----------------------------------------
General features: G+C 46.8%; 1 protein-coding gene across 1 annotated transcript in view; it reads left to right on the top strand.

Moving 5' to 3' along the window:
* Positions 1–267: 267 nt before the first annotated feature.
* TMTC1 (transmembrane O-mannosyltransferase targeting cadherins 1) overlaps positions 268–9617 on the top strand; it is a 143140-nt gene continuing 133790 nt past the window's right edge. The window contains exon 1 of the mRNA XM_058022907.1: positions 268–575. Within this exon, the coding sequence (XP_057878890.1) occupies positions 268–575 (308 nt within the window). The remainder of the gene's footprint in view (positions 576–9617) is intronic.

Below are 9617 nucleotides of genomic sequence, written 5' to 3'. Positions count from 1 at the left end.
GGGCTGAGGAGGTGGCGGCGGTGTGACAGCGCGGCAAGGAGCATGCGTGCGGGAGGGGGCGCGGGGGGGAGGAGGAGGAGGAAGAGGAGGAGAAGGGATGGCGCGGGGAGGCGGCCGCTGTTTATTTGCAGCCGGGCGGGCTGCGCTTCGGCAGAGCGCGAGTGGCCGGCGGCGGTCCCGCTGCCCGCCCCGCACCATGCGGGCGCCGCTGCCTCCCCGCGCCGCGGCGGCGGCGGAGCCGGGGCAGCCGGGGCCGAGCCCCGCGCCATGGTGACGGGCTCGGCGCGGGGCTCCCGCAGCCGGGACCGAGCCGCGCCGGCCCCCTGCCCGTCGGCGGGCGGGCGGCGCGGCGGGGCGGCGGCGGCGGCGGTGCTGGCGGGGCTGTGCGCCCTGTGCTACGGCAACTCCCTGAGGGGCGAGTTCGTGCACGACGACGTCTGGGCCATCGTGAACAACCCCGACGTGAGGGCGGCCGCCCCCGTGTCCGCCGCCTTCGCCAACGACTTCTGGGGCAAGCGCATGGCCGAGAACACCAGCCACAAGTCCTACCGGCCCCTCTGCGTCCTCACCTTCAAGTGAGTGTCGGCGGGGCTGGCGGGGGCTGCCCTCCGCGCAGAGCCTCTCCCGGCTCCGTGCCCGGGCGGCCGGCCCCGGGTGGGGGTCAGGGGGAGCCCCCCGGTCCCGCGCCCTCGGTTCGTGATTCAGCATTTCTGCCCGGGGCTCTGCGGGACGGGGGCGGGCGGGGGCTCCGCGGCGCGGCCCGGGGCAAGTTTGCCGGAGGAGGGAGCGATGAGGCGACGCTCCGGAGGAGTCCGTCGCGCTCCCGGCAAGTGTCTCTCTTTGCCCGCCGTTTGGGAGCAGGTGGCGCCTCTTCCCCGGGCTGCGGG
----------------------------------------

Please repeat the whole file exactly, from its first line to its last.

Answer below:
General features: G+C 46.8%; 1 protein-coding gene across 1 annotated transcript in view; it reads left to right on the top strand.

Moving 5' to 3' along the window:
* Positions 1–267: 267 nt before the first annotated feature.
* TMTC1 (transmembrane O-mannosyltransferase targeting cadherins 1) overlaps positions 268–9617 on the top strand; it is a 143140-nt gene continuing 133790 nt past the window's right edge. The window contains exon 1 of the mRNA XM_058022907.1: positions 268–575. Within this exon, the coding sequence (XP_057878890.1) occupies positions 268–575 (308 nt within the window). The remainder of the gene's footprint in view (positions 576–9617) is intronic.

Below are 9617 nucleotides of genomic sequence, written 5' to 3'. Positions count from 1 at the left end.
GGGCTGAGGAGGTGGCGGCGGTGTGACAGCGCGGCAAGGAGCATGCGTGCGGGAGGGGGCGCGGGGGGGAGGAGGAGGAGGAAGAGGAGGAGAAGGGATGGCGCGGGGAGGCGGCCGCTGTTTATTTGCAGCCGGGCGGGCTGCGCTTCGGCAGAGCGCGAGTGGCCGGCGGCGGTCCCGCTGCCCGCCCCGCACCATGCGGGCGCCGCTGCCTCCCCGCGCCGCGGCGGCGGCGGAGCCGGGGCAGCCGGGGCCGAGCCCCGCGCCATGGTGACGGGCTCGGCGCGGGGCTCCCGCAGCCGGGACCGAGCCGCGCCGGCCCCCTGCCCGTCGGCGGGCGGGCGGCGCGGCGGGGCGGCGGCGGCGGCGGTGCTGGCGGGGCTGTGCGCCCTGTGCTACGGCAACTCCCTGAGGGGCGAGTTCGTGCACGACGACGTCTGGGCCATCGTGAACAACCCCGACGTGAGGGCGGCCGCCCCCGTGTCCGCCGCCTTCGCCAACGACTTCTGGGGCAAGCGCATGGCCGAGAACACCAGCCACAAGTCCTACCGGCCCCTCTGCGTCCTCACCTTCAAGTGAGTGTCGGCGGGGCTGGCGGGGGCTGCCCTCCGCGCAGAGCCTCTCCCGGCTCCGTGCCCGGGCGGCCGGCCCCGGGTGGGGGTCAGGGGGAGCCCCCCGGTCCCGCGCCCTCGGTTCGTGATTCAGCATTTCTGCCCGGGGCTCTGCGGGACGGGGGCGGGCGGGGGCTCCGCGGCGCGGCCCGGGGCAAGTTTGCCGGAGGAGGGAGCGATGAGGCGACGCTCCGGAGGAGTCCGTCGCGCTCCCGGCAAGTGTCTCTCTTTGCCCGCCGTTTGGGAGCAGGTGGCGCCTCTTCCCCGGGCTGCGGG